I look up at my clock and it was fifteen minutes to the top of the hour; shucks!!! I am running very late for my morning appointment…and I am yet to have my breakfast. I call out to my housekeeper to kindly bring me my tray of breakfast (fried eggs with sautéed tomatoes and onions and a cup of herbal tea).
I put down my face brush and sit at the edge of my bed about to take a bite when…WHOOOM! My bedroom door swings wide open and like a head of school, she stands akimbo staring at me for what seemed like eternity; “Mama, I thought you said, ‘no eating in the bedroom?’, she asks very pointedly. “Errrmmm…yes I did,” I respond, guilt-ridden. And that, my Tweenagers, is a classic example of double standards.
Why do we say not to do one thing and then turn right around to do the exact same thing? Do you recall the last time you did that? Or you have experienced it?
I met Adjoa, Lali, and nine other tweens for a review session on our recently held reading session; I thought to seek their opinions.
“My mother says eating late at night is not healthy, so we don’t eat after 7pm; but she keeps a stash of Oreo cookies hidden under her bed…and indulges in midnight snacking, I know”, Lali says amidst a fit of giggles.
“My father insists we shouldn’t watch TV late night, yet he stays up past midnight watching TV,” Jayden interjects
“But all adults do that!”, exclaimed Adjoa, when I retold them what had happened this morning with my 8year old. “We do?”, I inquired in a mock-shocked voice. “Yes”, they all answered in unison. I feel like the weight of all adults’ sins on my shoulders.
My tweens were right; we (adults) tend to not do as we say. “Why don’t you draw your parents’ attention to what they’re doing?”, I inquired.
“My parents will beat me if I say something!”, Jayden sounded alarmed. “As for me, I don’t want to die, so I just don’t say anything ooo!”, Adjoa chuckled.
“Once I tried to remind my mother of her own rule and she said she brought me into the world, so she can take me out”, Lali added, laughing so infectiously we all joined in. Phew…thanks for diffusing the atmosphere Lali, I thought.
We then had a long conversation about the concept of double standards and agreed on the following:
- They mean well: Adults usually have our interest at heart when they make rules for us. Eating in your bedroom breeds insects and ends up leaving a small in your room; not good for your health. Eating late at night usually means you definitely will not brush your teeth before sleeping…bad for your teeth with all that food stuck on it!
- Bad experiences: We probably have had bad experiences by not following the same rules and are regretting this. I have had ants invade my room once (yes, as an adult!) because I kept snacking on sweet plantain chips in my bedroom, late night!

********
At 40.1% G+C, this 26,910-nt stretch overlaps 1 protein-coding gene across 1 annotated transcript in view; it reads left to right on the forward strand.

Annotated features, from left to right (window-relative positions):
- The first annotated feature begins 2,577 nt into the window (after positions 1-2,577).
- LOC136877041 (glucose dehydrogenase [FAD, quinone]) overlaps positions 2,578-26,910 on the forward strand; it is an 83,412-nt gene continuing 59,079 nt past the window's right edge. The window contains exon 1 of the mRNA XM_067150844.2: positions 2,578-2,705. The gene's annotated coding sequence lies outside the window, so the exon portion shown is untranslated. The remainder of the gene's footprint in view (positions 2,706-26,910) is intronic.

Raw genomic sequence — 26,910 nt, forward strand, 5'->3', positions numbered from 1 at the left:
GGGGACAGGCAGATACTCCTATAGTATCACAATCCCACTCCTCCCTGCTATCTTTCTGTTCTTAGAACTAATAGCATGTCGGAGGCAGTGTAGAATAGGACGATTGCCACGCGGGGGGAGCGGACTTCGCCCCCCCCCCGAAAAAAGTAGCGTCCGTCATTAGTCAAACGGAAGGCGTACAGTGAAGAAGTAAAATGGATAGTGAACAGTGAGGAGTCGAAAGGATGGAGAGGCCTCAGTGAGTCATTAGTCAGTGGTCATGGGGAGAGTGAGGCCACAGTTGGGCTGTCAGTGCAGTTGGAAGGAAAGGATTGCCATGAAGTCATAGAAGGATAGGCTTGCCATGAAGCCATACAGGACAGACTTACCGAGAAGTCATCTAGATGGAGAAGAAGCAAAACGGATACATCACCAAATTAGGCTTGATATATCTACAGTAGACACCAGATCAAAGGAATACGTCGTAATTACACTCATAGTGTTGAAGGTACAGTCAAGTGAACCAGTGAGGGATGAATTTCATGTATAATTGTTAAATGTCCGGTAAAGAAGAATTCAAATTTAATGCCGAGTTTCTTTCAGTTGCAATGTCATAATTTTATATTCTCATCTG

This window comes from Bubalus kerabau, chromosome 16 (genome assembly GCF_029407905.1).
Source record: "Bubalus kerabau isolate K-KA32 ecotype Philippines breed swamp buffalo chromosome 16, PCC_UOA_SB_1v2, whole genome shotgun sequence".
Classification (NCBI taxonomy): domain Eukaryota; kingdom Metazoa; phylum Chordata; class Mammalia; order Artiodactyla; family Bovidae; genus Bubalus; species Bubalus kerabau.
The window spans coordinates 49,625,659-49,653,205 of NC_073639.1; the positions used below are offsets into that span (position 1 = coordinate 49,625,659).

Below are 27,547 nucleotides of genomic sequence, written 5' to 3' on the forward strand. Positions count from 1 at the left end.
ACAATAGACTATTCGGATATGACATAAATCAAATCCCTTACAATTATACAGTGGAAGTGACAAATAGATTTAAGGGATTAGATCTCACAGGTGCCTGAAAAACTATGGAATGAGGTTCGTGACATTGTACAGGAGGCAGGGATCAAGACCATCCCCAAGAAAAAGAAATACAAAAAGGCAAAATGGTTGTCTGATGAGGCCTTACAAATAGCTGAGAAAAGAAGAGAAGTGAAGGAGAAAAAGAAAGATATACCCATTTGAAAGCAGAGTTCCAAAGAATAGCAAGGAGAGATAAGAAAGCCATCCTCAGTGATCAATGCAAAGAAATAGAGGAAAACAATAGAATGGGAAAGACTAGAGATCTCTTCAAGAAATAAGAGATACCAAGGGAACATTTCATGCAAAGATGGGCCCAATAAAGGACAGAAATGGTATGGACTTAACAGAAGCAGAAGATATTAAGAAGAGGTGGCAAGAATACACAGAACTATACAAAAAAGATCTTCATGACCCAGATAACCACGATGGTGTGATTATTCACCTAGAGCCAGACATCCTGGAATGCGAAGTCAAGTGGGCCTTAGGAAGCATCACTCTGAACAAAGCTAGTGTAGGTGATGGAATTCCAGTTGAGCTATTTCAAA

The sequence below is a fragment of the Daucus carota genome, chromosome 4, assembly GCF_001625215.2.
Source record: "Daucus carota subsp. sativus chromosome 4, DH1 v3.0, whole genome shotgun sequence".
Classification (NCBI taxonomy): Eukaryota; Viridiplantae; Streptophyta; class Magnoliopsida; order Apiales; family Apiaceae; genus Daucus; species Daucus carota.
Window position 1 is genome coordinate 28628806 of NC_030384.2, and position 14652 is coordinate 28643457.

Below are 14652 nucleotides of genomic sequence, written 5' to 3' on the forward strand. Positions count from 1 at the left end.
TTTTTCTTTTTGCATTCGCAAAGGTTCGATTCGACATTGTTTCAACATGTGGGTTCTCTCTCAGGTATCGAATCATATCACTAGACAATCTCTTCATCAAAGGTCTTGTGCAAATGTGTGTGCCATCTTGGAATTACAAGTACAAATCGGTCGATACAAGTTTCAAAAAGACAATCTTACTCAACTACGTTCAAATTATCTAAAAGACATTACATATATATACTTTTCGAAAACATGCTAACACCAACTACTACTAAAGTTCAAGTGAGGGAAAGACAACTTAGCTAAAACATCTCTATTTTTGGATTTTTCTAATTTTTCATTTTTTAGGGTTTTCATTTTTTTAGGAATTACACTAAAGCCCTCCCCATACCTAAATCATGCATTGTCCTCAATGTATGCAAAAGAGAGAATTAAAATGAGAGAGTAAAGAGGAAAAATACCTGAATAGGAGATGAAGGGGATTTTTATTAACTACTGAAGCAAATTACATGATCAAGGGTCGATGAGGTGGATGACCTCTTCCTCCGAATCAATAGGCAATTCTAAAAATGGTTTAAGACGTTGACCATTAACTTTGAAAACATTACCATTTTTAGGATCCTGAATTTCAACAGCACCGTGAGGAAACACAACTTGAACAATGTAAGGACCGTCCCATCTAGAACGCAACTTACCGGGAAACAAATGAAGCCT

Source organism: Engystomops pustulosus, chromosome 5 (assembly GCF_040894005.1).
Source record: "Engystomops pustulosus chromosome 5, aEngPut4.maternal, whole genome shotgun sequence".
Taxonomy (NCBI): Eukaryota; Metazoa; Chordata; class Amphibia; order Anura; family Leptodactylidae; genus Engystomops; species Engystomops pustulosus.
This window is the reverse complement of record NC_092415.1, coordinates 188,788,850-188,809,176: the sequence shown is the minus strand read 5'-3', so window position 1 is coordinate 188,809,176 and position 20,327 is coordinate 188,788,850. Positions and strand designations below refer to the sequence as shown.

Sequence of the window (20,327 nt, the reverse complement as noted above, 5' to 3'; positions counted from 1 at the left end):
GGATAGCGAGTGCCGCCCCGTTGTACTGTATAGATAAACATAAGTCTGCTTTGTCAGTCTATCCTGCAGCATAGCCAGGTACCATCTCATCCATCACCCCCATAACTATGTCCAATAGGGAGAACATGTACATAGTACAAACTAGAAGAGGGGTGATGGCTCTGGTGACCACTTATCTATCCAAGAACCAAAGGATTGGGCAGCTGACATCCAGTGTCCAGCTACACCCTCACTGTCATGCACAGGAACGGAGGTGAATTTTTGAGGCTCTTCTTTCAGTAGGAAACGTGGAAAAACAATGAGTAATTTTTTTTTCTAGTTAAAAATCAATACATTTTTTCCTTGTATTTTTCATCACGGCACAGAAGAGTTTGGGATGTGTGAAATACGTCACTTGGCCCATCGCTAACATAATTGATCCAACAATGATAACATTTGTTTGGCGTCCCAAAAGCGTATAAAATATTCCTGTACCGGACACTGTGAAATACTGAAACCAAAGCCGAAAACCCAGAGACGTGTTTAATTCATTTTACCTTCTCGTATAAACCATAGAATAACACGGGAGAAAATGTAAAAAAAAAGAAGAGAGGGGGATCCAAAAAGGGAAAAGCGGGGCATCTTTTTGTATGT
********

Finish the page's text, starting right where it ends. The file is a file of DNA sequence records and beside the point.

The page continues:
- Help: We do need help as adults, you know? We also would like to have someone remind us of the same rules we created. We don’t wish to stay up late watching TV and snacking; it surely is bad for our health. We need saving from ourselves, and you are our saviours!
How can we ensure that we are staying within the rules that will help us all, both tweens and parents?
Nathan, 12 years old, suggested both tweens and adults create the rules and paste them where they all can see them. Good idea, all of us agreed. We know that parents can penalize us for not respecting the rules, but what can we (tweens) do to serve as a deterrent to our parents too?
“I will yank the cable from the socket if I catch my mother watching TV late night!”, Zella said with a ‘wicked” grin. Kofi burst out laughing, “We should also yell at them like they do us”.
“This is Africa, and not America where you can shout at your parents”, Adjoa reminded us all sternly. You go, Adjoa!!
“How about we introduce a system where for every rule they disobey, they will pay for it? Maybe Ghc20 every time?” Nornyo cleverly suggested.
Do you have a better way of helping adults to conform to their own rules they make? Share them with me via [email protected] . The best 3 ideas will receive a voucher to dine at *Frankie’s Restaurant in Osu, Accra
>>>The writer is a passionate educator who makes learning fun for children under 18 through co-curricular programmes. Through her charity organisation, Young Educators Foundation (YEF) in Ghana, the programmes portfolios have expanded to include literacy programmes in local languages as well as public speaking programmes for the youth.
Based on her work in education and with children, Eugenia is the recipient of many nomination and awards such as a presidential award for the contribution to education over the past decade in 2018. In 2019, she was named as one of the 74 individuals in Those who Inspire Ghana, a global programme that identifies nationals whose experiences are worth sharing.
Eugenia believes that children are not the ‘future’, but rather the ‘present’ and so the need to invest in their total development. She is a regular contributor on radio and television shows as well as various public fora on this and related topics.